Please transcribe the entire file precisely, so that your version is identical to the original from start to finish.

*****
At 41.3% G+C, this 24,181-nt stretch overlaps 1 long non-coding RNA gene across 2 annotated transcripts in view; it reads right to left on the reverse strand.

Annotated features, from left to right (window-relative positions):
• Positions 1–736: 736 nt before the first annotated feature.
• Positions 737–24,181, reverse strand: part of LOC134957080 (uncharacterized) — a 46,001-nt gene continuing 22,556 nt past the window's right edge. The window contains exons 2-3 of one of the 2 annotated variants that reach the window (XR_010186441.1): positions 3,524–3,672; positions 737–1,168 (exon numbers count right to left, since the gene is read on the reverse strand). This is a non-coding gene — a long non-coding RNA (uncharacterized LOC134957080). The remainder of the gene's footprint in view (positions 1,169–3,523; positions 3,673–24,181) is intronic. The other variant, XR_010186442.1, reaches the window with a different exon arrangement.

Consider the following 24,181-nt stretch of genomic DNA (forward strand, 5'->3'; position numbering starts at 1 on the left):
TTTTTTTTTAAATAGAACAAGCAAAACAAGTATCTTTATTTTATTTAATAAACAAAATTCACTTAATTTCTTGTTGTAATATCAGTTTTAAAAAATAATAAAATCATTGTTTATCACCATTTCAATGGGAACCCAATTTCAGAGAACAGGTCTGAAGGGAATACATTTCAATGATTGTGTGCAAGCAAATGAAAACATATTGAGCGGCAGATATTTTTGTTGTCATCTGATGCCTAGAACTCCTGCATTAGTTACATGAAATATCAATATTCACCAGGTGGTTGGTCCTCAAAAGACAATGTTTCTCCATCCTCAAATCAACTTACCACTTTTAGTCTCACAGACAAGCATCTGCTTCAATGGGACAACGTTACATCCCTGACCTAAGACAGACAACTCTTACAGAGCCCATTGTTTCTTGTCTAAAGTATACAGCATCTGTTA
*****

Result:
At 41.3% G+C, this 24,181-nt stretch overlaps 1 long non-coding RNA gene across 2 annotated transcripts in view; it reads right to left on the reverse strand.

Annotated features, from left to right (window-relative positions):
• Positions 1–736: 736 nt before the first annotated feature.
• Positions 737–24,181, reverse strand: part of LOC134957080 (uncharacterized) — a 46,001-nt gene continuing 22,556 nt past the window's right edge. The window contains exons 2-3 of one of the 2 annotated variants that reach the window (XR_010186441.1): positions 3,524–3,672; positions 737–1,168 (exon numbers count right to left, since the gene is read on the reverse strand). This is a non-coding gene — a long non-coding RNA (uncharacterized LOC134957080). The remainder of the gene's footprint in view (positions 1,169–3,523; positions 3,673–24,181) is intronic. The other variant, XR_010186442.1, reaches the window with a different exon arrangement.

Consider the following 24,181-nt stretch of genomic DNA (forward strand, 5'->3'; position numbering starts at 1 on the left):
TTTTTTTTTAAATAGAACAAGCAAAACAAGTATCTTTATTTTATTTAATAAACAAAATTCACTTAATTTCTTGTTGTAATATCAGTTTTAAAAAATAATAAAATCATTGTTTATCACCATTTCAATGGGAACCCAATTTCAGAGAACAGGTCTGAAGGGAATACATTTCAATGATTGTGTGCAAGCAAATGAAAACATATTGAGCGGCAGATATTTTTGTTGTCATCTGATGCCTAGAACTCCTGCATTAGTTACATGAAATATCAATATTCACCAGGTGGTTGGTCCTCAAAAGACAATGTTTCTCCATCCTCAAATCAACTTACCACTTTTAGTCTCACAGACAAGCATCTGCTTCAATGGGACAACGTTACATCCCTGACCTAAGACAGACAACTCTTACAGAGCCCATTGTTTCTTGTCTAAAGTATACAGCATCTGTTA